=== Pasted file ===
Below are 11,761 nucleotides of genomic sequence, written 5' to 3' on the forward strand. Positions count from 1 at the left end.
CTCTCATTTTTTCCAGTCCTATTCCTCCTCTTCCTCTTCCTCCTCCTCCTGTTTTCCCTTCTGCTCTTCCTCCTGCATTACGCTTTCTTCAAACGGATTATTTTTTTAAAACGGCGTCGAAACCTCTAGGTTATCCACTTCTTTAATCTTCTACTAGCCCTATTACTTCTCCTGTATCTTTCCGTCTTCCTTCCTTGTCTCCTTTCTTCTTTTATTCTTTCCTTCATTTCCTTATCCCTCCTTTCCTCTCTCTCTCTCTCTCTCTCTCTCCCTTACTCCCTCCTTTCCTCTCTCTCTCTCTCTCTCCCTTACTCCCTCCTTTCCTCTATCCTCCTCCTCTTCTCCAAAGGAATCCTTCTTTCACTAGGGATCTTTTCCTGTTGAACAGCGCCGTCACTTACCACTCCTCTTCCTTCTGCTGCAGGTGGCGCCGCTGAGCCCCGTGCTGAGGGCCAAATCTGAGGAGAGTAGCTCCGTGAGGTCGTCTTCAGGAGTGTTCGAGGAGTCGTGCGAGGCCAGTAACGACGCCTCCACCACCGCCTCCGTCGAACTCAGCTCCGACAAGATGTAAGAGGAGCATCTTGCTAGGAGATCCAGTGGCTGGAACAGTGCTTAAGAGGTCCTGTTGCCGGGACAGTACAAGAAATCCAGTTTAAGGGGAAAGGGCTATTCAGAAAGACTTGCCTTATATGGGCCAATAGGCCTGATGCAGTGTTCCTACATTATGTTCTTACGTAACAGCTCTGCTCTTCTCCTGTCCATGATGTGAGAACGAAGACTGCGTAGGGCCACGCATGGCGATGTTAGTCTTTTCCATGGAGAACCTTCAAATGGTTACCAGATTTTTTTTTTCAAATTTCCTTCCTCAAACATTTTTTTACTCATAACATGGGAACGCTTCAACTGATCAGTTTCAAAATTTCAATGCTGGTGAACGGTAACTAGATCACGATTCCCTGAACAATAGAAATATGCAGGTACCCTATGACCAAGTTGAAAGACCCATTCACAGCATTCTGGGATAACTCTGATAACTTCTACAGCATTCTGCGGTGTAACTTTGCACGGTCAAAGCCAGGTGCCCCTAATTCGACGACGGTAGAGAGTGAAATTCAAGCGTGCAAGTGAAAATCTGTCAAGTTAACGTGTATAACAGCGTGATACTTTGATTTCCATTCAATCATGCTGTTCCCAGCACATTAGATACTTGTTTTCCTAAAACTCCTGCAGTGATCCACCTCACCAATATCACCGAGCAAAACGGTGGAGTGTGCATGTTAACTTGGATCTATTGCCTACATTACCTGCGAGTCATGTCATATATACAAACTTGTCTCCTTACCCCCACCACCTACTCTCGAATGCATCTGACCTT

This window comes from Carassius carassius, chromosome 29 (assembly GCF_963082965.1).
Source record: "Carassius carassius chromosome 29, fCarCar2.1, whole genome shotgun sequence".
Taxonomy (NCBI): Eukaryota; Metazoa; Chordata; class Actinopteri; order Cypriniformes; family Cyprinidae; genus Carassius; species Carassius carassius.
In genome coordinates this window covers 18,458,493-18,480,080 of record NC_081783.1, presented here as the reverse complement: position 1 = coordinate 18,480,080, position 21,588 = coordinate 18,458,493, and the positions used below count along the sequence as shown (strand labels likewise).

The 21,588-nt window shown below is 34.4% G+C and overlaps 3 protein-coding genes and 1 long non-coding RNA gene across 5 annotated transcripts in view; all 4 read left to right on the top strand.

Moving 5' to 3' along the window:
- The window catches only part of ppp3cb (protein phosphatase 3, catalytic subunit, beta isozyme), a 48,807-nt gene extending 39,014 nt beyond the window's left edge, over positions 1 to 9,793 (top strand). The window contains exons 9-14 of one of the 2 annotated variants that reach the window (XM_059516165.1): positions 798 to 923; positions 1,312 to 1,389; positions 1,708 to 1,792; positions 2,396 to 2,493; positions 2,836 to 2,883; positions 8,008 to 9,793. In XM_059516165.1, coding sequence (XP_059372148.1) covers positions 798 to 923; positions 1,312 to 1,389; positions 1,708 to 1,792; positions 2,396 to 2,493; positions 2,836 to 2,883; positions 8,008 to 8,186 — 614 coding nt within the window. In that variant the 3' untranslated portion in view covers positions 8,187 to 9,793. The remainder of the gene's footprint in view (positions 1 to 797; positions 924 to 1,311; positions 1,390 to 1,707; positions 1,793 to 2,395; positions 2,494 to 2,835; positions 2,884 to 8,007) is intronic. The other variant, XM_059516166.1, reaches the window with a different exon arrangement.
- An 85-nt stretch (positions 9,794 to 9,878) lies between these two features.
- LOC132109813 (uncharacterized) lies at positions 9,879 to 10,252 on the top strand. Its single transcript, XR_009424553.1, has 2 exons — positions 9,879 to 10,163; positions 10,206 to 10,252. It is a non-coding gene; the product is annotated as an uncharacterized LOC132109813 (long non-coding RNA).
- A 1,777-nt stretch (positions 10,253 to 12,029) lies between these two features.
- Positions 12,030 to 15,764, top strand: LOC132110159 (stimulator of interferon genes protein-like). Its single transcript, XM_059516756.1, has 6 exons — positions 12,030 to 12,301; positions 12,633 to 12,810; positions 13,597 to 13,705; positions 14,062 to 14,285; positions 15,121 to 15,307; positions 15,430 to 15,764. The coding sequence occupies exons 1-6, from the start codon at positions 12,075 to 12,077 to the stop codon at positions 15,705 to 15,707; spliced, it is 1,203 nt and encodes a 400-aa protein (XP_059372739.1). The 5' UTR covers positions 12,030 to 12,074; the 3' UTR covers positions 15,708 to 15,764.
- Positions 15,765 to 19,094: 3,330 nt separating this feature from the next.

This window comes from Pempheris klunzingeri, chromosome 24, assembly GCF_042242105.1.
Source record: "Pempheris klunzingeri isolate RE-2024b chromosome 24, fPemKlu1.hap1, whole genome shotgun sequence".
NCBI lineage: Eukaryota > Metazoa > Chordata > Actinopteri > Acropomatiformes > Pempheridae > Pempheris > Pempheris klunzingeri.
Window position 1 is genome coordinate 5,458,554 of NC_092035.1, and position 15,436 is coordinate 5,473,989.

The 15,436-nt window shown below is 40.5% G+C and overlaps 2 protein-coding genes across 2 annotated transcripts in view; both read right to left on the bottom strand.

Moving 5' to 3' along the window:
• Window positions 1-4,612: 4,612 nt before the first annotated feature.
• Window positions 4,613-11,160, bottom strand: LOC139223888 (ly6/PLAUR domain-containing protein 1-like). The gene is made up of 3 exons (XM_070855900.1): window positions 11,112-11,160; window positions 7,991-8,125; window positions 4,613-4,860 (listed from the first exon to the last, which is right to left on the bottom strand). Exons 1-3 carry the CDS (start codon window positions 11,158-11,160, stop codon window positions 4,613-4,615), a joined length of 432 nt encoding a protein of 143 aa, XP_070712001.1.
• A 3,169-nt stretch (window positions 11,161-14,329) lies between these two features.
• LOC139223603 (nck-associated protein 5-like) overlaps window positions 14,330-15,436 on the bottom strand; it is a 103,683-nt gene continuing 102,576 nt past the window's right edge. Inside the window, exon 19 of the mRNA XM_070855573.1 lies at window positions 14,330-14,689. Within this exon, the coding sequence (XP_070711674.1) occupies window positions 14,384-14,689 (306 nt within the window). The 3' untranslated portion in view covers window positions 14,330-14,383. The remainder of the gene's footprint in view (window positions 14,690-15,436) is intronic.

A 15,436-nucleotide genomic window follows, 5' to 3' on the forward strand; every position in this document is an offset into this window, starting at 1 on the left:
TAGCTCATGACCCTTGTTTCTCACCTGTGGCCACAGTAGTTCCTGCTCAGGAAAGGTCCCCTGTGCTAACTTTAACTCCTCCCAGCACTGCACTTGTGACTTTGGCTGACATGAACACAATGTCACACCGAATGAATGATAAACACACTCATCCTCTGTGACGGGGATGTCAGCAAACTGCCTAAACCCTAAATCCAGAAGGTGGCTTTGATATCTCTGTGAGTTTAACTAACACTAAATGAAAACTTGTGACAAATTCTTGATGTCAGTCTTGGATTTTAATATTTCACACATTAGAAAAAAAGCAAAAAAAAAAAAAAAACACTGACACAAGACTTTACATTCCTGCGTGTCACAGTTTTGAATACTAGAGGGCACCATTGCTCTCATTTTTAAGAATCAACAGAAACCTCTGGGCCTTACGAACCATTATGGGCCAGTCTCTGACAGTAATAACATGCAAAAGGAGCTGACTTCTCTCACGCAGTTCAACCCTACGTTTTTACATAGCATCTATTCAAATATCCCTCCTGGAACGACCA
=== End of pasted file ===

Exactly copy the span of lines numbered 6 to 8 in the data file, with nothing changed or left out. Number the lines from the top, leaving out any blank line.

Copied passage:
In genome coordinates this window covers 18,458,493-18,480,080 of record NC_081783.1, presented here as the reverse complement: position 1 = coordinate 18,480,080, position 21,588 = coordinate 18,458,493, and the positions used below count along the sequence as shown (strand labels likewise).

The 21,588-nt window shown below is 34.4% G+C and overlaps 3 protein-coding genes and 1 long non-coding RNA gene across 5 annotated transcripts in view; all 4 read left to right on the top strand.

Moving 5' to 3' along the window: